Crimean Tatar leader arrested in new wave of repression
UPDATE A search by men in masks carrying machine guns began at around 7 a.m. on Friday morning, and is still underway. The enforcement officers are reported to be not letting people in and out and behaving in an extremely aggressive manner
Akhtem Chiygoz, Deputy Head of the Mejlis or representative assembly of the Crimean Tatar People was arrested on Thursday evening on charges of ‘organizing and taking part in mass disturbances’. The move is one of truly unprecedented cynicism. Not only is there video footage demonstrating that Chiygoz tried to calm protesters, but the demonstration in question took place on Feb 26, 2014, the day before Russian soldiers seized control and weeks before Russian illegally annexed the peninsula. This is the latest of many repressive moves against the Mejlis, and Crimean Tatars in general under Russian occupation.
Following repeated attempts since annexation to undermine the Mejlis which represents the vast majority of Crimean Tatars, the Russian Investigative Committee’s statement constantly refers to it as the “civic organization “Mejlis of the Crimean Tatar People”, i.e. one NGO among many. The statement directly blames only “unidentified persons of Crimean-Tatar nationality” for trouble on Feb 26, with members of the marginal nationalist organization ‘Russian Unity’ which had organized a counter-demonstration at the same time and place, presented as victims of violence. This is doubtless because the head of ‘Russian Unity’ is Sergey Aksyonov who was installed in power at gunpoint by the Russian soldiers who seized the parliament building on Feb 27, 2014.
The IC statement clashes with reports at the time, and Radio Svoboda informs that it has both photographic and video footage refuting the charges laid against the Deputy Head of the Mejlis. One of the few truthful elements in the IC version of events is the mention of ‘legitimate demands by representatives of the Ukrainian police during the demonstration, making the attempt by Russia to pursue any prosecution under Russian law not in effect at the time particularly grotesque.
Representatives of the Mejlis and human rights groups believe that Chiygoz’s arrest is the latest attempt at political pressure on the Mejlis, and a new phase in the ongoing repression by the Russian-installed ‘government’ under Aksyonov. Chiygoz has been remanded in custody until Feb 19, and his colleagues fear that other arrests are likely.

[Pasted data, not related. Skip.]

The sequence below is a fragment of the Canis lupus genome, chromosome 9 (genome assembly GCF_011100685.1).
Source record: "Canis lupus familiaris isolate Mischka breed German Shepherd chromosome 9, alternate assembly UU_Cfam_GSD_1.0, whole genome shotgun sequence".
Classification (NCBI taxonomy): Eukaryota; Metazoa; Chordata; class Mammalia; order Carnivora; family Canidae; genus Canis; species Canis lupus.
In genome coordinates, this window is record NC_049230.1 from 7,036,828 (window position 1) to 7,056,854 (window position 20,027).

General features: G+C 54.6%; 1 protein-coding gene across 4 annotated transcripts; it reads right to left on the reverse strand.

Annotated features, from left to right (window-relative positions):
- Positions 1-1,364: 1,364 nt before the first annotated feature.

Natalya Poklonskaya, whom Aksyonov installed as ‘Crimean prosecutor’, was present at the court hearing on Thursday evening. She told journalists that Chiygoz is accused of a serious crime, under Article 212 of the Russian criminal code which could carry a 10-year prison sentence. “And as the result of the given crime there were two victims – two deaths, as well as people with varying degrees of injury”.
At the time one of the people was reported to have died of a heart attack. Even if it were proven that both deaths were as a direct result of the demonstration, the charges seem unrelated to the person arrested, and are in any case from a criminal code which was not in force at the time of the alleged offences.
The Head of the Mejlis, Refat Chubarov writes of a “new spiral of repressive measures against activists of the Crimean Tatar national movement. Clearly, as always, the main attack will be against the Mejlis and its members.”
The Head of the Mejlis has had direct experience of this attack since both he and the veteran Crimean Tatar leader, member and former head of the Mejlis Mustafa Dzhemiliev have been banished from their homeland by the occupation regime. The repressive measures against Dzhemiliev and Chubarov, who had never concealed their opposition to Russia’s invasion and annexation of Crimea, did not silence protest within the Mejlis. The next crackdown began on September 16, following the Mejlis’ call for all Crimean Tatars and other Crimeans concerned about violations of Crimean Tatar rights to boycott the pseudo elections on Sept. 14 . The mounted attack against both the Mejlis and the Crimea Foundation, a charity closely linked with the Mejlis, has continued.
Repressive measures have not been confined to the Mejlis alone. Over recent months there have been an increasing number of arrests on highly dubious charges laid 6 months after the May 3 peaceful protest at the Armyansk border crossing when a mass contingent of OMON riot police and others prevented 71-year-old Mustafa Dzhemiliev from entering Crimea. On Jan 23 one of the coordinators of the Crimean Tatar Rights Committee Sinaver Kadyrov, a Ukrainian citizen living in his native Crimea, was ‘deported’ from Crimea. He had been stopped together with the other coordinators – Eksender Bariyev and Abmedzhyt Suleymanov at the Armyansk Crossing as they attempted to cross into mainland Ukraine. Only Bariyev and Suleymanov, both members of the Mejlis, were able to make the flight. Colleagues now believe that they could face arrest if they return.
There has also been an open attack on the only Crimean Tatar TV channel ATR. The pretext used this time was the demonstration on Feb 26, 2014, however the channel has already faced two warnings over so-called ‘extremism’.
The question in one report on the arrest of Akhtem Chiygoz seems all too bitterly obvious: after 11 months of Russian occupation, who will be the next victim of repression?